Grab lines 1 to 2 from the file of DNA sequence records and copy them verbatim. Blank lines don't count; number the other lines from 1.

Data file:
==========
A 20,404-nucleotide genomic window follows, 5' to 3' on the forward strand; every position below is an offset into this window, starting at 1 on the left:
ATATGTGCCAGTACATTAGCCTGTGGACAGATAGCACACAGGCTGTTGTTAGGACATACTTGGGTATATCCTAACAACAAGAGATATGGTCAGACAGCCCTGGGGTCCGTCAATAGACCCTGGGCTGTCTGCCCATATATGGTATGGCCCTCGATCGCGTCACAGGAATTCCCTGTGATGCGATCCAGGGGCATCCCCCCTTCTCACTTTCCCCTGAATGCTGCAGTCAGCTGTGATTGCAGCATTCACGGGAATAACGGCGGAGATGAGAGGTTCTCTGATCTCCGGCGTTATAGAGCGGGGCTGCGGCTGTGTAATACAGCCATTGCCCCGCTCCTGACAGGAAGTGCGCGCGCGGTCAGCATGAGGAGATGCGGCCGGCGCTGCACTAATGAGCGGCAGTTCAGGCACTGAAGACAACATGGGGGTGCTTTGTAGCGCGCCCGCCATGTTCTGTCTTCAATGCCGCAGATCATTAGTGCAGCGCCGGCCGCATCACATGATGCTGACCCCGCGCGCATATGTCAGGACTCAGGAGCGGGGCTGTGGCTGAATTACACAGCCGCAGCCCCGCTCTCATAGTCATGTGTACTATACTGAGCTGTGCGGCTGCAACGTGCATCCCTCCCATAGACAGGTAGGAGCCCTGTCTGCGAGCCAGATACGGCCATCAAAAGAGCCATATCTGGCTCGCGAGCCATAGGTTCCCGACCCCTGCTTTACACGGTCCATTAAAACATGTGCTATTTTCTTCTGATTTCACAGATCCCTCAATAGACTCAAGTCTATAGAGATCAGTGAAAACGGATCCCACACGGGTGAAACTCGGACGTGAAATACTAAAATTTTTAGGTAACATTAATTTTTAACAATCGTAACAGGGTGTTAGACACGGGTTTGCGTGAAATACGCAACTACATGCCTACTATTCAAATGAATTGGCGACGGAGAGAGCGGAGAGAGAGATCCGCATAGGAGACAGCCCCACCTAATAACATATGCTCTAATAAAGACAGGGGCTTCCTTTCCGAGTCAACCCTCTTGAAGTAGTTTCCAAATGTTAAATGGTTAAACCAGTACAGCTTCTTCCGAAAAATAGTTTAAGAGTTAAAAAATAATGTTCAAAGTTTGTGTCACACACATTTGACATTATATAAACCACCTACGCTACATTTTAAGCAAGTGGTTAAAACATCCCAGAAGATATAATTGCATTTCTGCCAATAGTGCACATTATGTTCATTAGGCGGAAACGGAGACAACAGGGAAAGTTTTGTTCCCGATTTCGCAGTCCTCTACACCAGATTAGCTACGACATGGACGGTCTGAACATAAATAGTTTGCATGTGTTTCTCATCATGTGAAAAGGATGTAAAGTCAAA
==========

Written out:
A 20,404-nucleotide genomic window follows, 5' to 3' on the forward strand; every position below is an offset into this window, starting at 1 on the left:
ATATGTGCCAGTACATTAGCCTGTGGACAGATAGCACACAGGCTGTTGTTAGGACATACTTGGGTATATCCTAACAACAAGAGATATGGTCAGACAGCCCTGGGGTCCGTCAATAGACCCTGGGCTGTCTGCCCATATATGGTATGGCCCTCGATCGCGTCACAGGAATTCCCTGTGATGCGATCCAGGGGCATCCCCCCTTCTCACTTTCCCCTGAATGCTGCAGTCAGCTGTGATTGCAGCATTCACGGGAATAACGGCGGAGATGAGAGGTTCTCTGATCTCCGGCGTTATAGAGCGGGGCTGCGGCTGTGTAATACAGCCATTGCCCCGCTCCTGACAGGAAGTGCGCGCGCGGTCAGCATGAGGAGATGCGGCCGGCGCTGCACTAATGAGCGGCAGTTCAGGCACTGAAGACAACATGGGGGTGCTTTGTAGCGCGCCCGCCATGTTCTGTCTTCAATGCCGCAGATCATTAGTGCAGCGCCGGCCGCATCACATGATGCTGACCCCGCGCGCATATGTCAGGACTCAGGAGCGGGGCTGTGGCTGAATTACACAGCCGCAGCCCCGCTCTCATAGTCATGTGTACTATACTGAGCTGTGCGGCTGCAACGTGCATCCCTCCCATAGACAGGTAGGAGCCCTGTCTGCGAGCCAGATACGGCCATCAAAAGAGCCATATCTGGCTCGCGAGCCATAGGTTCCCGACCCCTGCTTTACACGGTCCATTAAAACATGTGCTATTTTCTTCTGATTTCACAGATCCCTCAATAGACTCAAGTCTATAGAGATCAGTGAAAACGGATCCCACACGGGTGAAACTCGGACGTGAAATACTAAAATTTTTAGGTAACATTAATTTTTAACAATCGTAACAGGGTGTTAGACACGGGTTTGCGTGAAATACGCAACTACATGCCTACTATTCAAATGAATTGGCGACGGAGAGAGCGGAGAGAGAGATCCGCATAGGAGACAGCCCCACCTAATAACATATGCTCTAATAAAGACAGGGGCTTCCTTTCCGAGTCAACCCTCTTGAAGTAGTTTCCAAATGTTAAATGGTTAAACCAGTACAGCTTCTTCCGAAAAATAGTTTAAGAGTTAAAAAATAATGTTCAAAGTTTGTGTCACACACATTTGACATTATATAAACCACCTACGCTACATTTTAAGCAAGTGGTTAAAACATCCCAGAAGATATAATTGCATTTCTGCCAATAGTGCACATTATGTTCATTAGGCGGAAACGGAGACAACAGGGAAAGTTTTGTTCCCGATTTCGCAGTCCTCTACACCAGATTAGCTACGACATGGACGGTCTGAACATAAATAGTTTGCATGTGTTTCTCATCATGTGAAAAGGATGTAAAGTCAAA